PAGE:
I am sad to say this, but I think that the NYS GOP is broken and it really needs to be repaired by people with the prowess and money necessary to contend politically in a state that is extremely Democrat. I also applaud the Kiryas Yoel community for supporting Dr. Hayworth, someone I believe has the potential to emerge as a great leader in the GOP due to her appeal to both Tea Party-types, as well as to social moderates. The fact that Donovan and Harry Wilson did much better than the GOP Senate candidates says something. Had I been in the reins of the GOP, I would have pushed Giuliani to challenge Gilibrand, and I would have put in Rick Lazio. Sadly, solid, electable, pragmatic candidates lost to the adverse showmanship of people like Christine O’Donnell, Sharron Angle, and Carl Paladino. Not that I find anything wrong with their positions, BUT the way in which these individuals comported themselves was an embarrassment and damaged the GOP. A politician must be sane and toned down, not come off as crazy. Rand Paul, MD, came across as someone with strong principles. but he was a great speaker and presented the Tea Party message with a sense of confidence and finesse that the others lacked.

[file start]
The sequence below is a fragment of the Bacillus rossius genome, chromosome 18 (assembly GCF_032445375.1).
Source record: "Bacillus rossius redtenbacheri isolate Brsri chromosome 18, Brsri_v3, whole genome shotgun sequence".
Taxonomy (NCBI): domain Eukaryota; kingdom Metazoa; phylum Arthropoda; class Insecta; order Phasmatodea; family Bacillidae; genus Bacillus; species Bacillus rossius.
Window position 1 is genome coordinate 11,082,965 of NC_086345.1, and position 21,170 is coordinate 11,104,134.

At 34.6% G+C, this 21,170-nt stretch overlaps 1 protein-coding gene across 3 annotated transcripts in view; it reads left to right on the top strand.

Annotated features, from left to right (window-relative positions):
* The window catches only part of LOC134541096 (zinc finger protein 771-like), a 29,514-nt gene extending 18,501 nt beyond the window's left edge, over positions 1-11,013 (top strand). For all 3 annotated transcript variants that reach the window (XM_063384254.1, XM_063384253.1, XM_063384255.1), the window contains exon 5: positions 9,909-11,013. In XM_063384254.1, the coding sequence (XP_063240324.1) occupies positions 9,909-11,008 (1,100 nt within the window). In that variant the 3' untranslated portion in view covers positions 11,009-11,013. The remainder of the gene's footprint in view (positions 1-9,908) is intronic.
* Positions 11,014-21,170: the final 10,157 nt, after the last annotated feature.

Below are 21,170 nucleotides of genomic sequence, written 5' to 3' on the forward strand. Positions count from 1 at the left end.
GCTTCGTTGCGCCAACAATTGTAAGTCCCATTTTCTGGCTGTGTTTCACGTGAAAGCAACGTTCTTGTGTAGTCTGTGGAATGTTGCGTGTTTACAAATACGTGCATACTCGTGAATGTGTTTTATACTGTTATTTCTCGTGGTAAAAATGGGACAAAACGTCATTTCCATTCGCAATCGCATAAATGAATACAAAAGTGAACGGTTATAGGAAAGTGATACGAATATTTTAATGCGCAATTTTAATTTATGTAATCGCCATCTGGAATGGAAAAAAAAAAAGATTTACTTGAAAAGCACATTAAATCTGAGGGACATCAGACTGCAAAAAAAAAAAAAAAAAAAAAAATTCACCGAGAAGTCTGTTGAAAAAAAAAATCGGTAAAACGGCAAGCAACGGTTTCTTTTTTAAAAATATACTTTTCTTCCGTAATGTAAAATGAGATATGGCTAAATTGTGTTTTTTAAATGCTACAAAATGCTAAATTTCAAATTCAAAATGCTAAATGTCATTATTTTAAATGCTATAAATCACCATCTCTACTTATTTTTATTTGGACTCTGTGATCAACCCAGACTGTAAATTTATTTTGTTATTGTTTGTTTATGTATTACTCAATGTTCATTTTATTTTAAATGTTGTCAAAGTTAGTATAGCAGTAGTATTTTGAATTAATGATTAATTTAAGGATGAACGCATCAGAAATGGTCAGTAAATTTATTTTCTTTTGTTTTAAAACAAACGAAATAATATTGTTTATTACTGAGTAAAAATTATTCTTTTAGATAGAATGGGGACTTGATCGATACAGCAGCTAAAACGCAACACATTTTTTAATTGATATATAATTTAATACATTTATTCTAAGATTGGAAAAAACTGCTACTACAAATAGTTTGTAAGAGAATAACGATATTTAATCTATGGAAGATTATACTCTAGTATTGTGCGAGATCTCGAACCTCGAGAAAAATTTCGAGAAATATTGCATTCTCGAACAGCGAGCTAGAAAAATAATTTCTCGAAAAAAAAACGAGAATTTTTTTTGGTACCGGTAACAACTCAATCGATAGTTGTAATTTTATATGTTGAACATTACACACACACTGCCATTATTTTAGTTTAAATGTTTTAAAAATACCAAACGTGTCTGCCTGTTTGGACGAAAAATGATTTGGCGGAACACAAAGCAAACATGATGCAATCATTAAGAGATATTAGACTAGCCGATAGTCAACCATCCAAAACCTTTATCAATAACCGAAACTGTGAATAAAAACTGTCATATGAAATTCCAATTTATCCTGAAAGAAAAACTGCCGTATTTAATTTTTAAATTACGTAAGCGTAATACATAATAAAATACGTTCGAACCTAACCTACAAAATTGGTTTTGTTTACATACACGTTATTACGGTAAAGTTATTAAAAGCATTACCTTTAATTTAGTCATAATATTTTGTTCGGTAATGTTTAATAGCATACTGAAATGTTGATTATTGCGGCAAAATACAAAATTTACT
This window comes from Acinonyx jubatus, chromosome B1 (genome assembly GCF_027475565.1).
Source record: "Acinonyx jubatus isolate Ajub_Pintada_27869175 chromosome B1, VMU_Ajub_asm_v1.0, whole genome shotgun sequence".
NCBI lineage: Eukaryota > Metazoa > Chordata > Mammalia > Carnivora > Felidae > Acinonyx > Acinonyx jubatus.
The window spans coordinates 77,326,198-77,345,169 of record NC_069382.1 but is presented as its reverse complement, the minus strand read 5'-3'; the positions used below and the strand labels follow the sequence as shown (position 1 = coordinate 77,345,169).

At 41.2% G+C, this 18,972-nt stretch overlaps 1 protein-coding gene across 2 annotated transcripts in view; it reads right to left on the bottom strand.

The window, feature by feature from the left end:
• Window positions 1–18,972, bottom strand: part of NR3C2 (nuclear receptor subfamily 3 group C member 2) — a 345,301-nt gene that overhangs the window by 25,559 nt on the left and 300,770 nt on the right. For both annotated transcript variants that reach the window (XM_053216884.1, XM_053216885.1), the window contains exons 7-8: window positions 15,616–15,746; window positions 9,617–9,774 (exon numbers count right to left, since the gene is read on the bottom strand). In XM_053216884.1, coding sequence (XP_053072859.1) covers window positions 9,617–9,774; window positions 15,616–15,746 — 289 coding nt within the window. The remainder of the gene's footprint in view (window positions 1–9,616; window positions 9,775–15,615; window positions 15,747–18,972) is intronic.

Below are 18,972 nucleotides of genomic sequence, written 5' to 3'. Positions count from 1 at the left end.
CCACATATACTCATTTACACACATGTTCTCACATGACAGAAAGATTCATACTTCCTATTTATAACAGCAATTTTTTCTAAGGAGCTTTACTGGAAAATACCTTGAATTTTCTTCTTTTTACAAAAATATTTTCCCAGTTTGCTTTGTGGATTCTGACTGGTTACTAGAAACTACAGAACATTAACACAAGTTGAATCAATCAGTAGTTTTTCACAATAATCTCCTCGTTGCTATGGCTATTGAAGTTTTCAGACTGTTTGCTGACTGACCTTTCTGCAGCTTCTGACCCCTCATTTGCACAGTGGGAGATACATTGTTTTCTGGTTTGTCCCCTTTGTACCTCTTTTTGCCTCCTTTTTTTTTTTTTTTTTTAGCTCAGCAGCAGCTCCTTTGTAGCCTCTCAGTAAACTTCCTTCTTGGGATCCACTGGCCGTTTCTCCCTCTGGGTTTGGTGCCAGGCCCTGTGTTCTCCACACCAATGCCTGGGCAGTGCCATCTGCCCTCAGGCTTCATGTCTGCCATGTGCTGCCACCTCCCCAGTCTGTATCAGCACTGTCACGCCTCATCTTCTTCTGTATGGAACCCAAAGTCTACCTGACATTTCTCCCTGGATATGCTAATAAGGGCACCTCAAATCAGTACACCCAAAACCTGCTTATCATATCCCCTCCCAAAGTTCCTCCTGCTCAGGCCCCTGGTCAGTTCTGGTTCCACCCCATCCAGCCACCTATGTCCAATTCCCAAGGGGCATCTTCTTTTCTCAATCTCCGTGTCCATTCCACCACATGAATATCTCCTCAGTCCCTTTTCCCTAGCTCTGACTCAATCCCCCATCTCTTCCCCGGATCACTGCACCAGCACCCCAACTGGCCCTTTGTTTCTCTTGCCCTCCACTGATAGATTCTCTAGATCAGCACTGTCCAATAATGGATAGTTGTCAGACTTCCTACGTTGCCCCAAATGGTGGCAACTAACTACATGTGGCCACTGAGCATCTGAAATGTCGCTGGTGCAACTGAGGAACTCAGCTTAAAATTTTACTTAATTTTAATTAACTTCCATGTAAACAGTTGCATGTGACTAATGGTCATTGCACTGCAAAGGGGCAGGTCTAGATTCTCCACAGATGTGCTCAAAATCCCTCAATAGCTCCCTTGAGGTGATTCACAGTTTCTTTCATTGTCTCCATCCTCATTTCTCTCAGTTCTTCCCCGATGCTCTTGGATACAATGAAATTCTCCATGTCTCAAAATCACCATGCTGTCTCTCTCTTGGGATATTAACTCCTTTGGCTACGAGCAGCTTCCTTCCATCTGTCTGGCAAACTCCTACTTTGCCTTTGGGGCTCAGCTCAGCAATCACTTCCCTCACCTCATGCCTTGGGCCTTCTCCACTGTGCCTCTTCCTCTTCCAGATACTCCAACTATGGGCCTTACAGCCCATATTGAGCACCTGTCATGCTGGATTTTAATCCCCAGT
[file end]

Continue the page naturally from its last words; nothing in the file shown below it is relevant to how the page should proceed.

My hopes are now for 2012. I believe that we stand a chance in Delaware, IF we get Mike Csstle to run there. We also stand a firm chance of claiming DNC seats in ND, MT, NE, and MO, and need to focus on keeping MA for Scott Brown, and also on getting Rudy to run for Gilibrand’s seat. We also need to win FL, OH, and WI, and could also win Michigan and Pennsylvania if we play our cards right.

    We saw last night that for victory in the Senate, we need more palatable, moderate candidates who can seriously contend and appeal to the voters as a whole and who can raise serious money.

  2. How do we know how many Jewish votes McMahon got in relation to Grimm? From what has been reported, Grimm has the firm support of the tzibbur in Staten Island. I do not think in Brooklyn, NY-13 includes too many Jewish areas (Bay Ridge, Bath Beach, Dyker Heights). McMahon’s campaign also perpetuated anti-semitic stereotypes surrounding “Jewish Money” and is lukewarm on supporting Israel. Good riddance to him, and let us congratulate Mr. Grimm, a friend of Klal Yisroel, who has even garnered audiences and brachas from R’ Pinto in Manhattan. McMahon lacks this ahavas yisroel.